Mouse DNA Sequence Analysis

DNA fragments were subcloned in pBlueScript II SK(−) plasmid (Stratagene). DyeDeoxi-sequencing reactions were performed using the PRISM DyeDeoxi Terminator Cycle Sequencing Kit (Applied Biosystems, Inc., Foster City, CA, U.S.A.) on a Perkin Elmer 9600 Thermal Cycler, and run on a Model 373A DNA sequencing system (Applied Biosystems). Sequence analysis was performed using the GCG programs (21) on a VAX computer at the Pittsburgh Supercomputing Center (Pittsburgh, PA, U.S.A.).

Mouse cDNA Amplification and Sequencing

Total cellular RNA was extracted from mouse testis and liver using RNA Stat-60 (TEL TEST “B”, Inc., Friendswood, TX, U.S.A.) following the manufacturer’s instructions. First strand cDNA was synthesized using oligo-dT primer and a Gen-Amp RNA PCR Kit (Perkin Elmer, Chicago, IL, U.S.A.). Polymerase chain reaction (PCR) amplification was performed using the same kit on a Perkin Elmer 9600 Thermal Cycler. Five-prime and 3′ RACE were performed using 5′ and 3′ RACE systems (Gibco BRL, Bethesda, MD, U.S.A.) following manufacturer’s instructions, with the following modifications. First strand cDNA was generated in the 5′ RACE reaction using oligo-dT as primer. PCR products were cloned in pBlueScript II SK(−) and sequenced as described above.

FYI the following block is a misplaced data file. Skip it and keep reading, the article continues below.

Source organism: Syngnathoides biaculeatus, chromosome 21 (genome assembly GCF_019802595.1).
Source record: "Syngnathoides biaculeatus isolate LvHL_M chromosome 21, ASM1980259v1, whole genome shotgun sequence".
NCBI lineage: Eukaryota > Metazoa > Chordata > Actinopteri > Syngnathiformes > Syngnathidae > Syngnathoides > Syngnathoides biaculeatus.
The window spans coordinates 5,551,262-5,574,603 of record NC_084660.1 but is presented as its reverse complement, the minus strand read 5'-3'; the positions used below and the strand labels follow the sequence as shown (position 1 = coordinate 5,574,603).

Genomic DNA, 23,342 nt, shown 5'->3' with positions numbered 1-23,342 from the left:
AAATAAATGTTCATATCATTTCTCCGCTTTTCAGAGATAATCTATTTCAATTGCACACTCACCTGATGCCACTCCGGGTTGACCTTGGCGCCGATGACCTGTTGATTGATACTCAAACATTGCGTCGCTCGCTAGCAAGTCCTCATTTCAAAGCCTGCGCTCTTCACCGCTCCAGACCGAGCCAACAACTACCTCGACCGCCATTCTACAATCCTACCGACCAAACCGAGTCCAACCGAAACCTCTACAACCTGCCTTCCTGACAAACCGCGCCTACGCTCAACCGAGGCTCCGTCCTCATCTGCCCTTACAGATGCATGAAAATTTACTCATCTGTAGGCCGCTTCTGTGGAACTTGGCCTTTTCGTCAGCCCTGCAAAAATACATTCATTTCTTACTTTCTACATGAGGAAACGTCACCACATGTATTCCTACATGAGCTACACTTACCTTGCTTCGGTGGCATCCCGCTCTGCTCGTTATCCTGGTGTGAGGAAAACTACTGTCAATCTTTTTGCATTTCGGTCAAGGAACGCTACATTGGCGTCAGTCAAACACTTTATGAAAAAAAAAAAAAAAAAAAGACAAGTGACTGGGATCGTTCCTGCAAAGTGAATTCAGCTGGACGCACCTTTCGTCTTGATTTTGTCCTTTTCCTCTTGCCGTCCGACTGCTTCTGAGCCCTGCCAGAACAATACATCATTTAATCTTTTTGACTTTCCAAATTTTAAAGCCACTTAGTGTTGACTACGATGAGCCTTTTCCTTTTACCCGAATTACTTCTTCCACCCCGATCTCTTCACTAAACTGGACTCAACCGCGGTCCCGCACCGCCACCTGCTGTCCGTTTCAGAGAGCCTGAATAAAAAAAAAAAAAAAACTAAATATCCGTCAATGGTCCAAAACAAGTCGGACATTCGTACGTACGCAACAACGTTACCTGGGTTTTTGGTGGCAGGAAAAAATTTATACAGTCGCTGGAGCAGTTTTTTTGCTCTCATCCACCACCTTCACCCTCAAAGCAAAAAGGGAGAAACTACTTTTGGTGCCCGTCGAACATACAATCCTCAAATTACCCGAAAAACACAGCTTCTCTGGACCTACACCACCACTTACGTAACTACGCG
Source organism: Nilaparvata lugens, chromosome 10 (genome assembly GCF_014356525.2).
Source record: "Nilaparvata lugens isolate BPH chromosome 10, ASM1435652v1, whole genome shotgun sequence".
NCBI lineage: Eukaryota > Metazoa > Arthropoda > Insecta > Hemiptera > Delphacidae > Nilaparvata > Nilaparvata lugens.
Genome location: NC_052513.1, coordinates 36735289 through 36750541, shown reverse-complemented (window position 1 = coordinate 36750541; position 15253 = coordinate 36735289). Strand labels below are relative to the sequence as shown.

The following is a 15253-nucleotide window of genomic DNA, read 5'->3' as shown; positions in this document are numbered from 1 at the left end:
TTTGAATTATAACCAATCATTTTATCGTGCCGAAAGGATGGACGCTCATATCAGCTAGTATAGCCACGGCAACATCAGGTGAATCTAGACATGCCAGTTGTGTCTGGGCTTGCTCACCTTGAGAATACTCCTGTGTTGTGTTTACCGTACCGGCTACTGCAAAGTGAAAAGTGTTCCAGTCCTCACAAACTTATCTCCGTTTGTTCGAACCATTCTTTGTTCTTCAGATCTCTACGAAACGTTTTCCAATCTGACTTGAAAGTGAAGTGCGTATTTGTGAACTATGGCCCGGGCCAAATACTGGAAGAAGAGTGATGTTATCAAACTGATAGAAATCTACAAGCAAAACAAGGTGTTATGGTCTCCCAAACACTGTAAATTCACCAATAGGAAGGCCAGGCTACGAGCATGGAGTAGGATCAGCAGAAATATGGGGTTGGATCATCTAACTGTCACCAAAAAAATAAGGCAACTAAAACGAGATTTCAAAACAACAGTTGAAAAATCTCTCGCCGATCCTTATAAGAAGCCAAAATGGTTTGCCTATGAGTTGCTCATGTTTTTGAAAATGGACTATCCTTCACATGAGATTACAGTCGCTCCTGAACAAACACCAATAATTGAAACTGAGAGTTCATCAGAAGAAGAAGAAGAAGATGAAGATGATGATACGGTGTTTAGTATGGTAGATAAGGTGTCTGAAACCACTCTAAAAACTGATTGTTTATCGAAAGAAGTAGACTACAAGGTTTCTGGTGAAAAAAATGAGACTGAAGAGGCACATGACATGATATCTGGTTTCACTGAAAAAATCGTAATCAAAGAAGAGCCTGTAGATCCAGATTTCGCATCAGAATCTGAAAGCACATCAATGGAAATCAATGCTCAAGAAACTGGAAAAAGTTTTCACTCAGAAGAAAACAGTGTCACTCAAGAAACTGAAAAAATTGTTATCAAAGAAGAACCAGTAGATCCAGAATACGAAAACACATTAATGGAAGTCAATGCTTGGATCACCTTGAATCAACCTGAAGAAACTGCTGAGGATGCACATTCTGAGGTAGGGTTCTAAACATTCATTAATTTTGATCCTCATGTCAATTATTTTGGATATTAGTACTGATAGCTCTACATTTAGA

Northern Blot Analysis in the Mouse

A mouse Multiple Tissue Northern blot filter (Clontech Laboratories, Palo Alto, CA, U.S.A.) was hybridized with 32P-labeled cDNA probes following manufacturer’s protocols, washed at high stringency, and exposed to Kodak XAR films.

Chromosomal Mapping of Mouse ALR

Chromosomal location of the gene was determined by hybridization of the radiolabeled mouse ALR probe to HindIII digested genomic DNA from a [C57BL × M. spretus] × M. spretus backcross panel of 96 animals (Jackson Lab Backcross DNA Panel Map Service, Bar Harbor, ME, U.S.A.). Linkage analysis was performed by the Jackson Lab Backcross DNA Panel Map Service.

Western Blot Analysis of Mouse ALR Protein